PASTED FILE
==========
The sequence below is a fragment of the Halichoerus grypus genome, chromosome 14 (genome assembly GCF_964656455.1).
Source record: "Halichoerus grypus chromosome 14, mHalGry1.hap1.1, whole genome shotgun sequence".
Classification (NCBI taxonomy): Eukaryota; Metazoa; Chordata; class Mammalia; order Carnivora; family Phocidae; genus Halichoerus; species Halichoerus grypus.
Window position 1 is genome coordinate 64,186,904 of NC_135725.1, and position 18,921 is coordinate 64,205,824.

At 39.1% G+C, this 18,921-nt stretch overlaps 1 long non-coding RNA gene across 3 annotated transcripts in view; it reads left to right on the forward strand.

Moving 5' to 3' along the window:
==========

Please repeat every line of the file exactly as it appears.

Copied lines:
The sequence below is a fragment of the Halichoerus grypus genome, chromosome 14 (genome assembly GCF_964656455.1).
Source record: "Halichoerus grypus chromosome 14, mHalGry1.hap1.1, whole genome shotgun sequence".
Classification (NCBI taxonomy): Eukaryota; Metazoa; Chordata; class Mammalia; order Carnivora; family Phocidae; genus Halichoerus; species Halichoerus grypus.
Window position 1 is genome coordinate 64,186,904 of NC_135725.1, and position 18,921 is coordinate 64,205,824.

At 39.1% G+C, this 18,921-nt stretch overlaps 1 long non-coding RNA gene across 3 annotated transcripts in view; it reads left to right on the forward strand.

Moving 5' to 3' along the window: